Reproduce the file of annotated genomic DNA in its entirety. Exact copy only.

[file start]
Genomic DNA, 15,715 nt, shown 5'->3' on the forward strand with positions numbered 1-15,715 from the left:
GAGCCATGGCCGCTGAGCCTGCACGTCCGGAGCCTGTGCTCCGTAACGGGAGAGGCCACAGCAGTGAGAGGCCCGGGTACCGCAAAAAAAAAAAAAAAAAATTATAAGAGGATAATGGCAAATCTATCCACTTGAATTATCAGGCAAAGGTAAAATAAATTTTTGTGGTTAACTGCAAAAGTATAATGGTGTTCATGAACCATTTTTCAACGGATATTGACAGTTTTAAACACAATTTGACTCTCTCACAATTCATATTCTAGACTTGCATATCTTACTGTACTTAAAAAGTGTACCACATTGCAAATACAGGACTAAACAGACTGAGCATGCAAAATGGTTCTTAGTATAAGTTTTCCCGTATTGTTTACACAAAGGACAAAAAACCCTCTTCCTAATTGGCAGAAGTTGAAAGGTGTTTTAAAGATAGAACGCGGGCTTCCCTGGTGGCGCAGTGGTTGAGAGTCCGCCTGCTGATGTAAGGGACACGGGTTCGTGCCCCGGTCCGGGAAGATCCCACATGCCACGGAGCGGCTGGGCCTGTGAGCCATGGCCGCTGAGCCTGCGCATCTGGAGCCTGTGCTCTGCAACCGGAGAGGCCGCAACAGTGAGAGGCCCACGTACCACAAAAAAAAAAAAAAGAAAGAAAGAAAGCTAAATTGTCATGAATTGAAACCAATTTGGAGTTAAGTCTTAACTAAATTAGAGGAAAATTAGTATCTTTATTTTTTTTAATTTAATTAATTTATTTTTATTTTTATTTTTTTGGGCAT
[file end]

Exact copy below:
Genomic DNA, 15,715 nt, shown 5'->3' on the forward strand with positions numbered 1-15,715 from the left:
GAGCCATGGCCGCTGAGCCTGCACGTCCGGAGCCTGTGCTCCGTAACGGGAGAGGCCACAGCAGTGAGAGGCCCGGGTACCGCAAAAAAAAAAAAAAAAAATTATAAGAGGATAATGGCAAATCTATCCACTTGAATTATCAGGCAAAGGTAAAATAAATTTTTGTGGTTAACTGCAAAAGTATAATGGTGTTCATGAACCATTTTTCAACGGATATTGACAGTTTTAAACACAATTTGACTCTCTCACAATTCATATTCTAGACTTGCATATCTTACTGTACTTAAAAAGTGTACCACATTGCAAATACAGGACTAAACAGACTGAGCATGCAAAATGGTTCTTAGTATAAGTTTTCCCGTATTGTTTACACAAAGGACAAAAAACCCTCTTCCTAATTGGCAGAAGTTGAAAGGTGTTTTAAAGATAGAACGCGGGCTTCCCTGGTGGCGCAGTGGTTGAGAGTCCGCCTGCTGATGTAAGGGACACGGGTTCGTGCCCCGGTCCGGGAAGATCCCACATGCCACGGAGCGGCTGGGCCTGTGAGCCATGGCCGCTGAGCCTGCGCATCTGGAGCCTGTGCTCTGCAACCGGAGAGGCCGCAACAGTGAGAGGCCCACGTACCACAAAAAAAAAAAAAAGAAAGAAAGAAAGCTAAATTGTCATGAATTGAAACCAATTTGGAGTTAAGTCTTAACTAAATTAGAGGAAAATTAGTATCTTTATTTTTTTTAATTTAATTAATTTATTTTTATTTTTATTTTTTTGGGCAT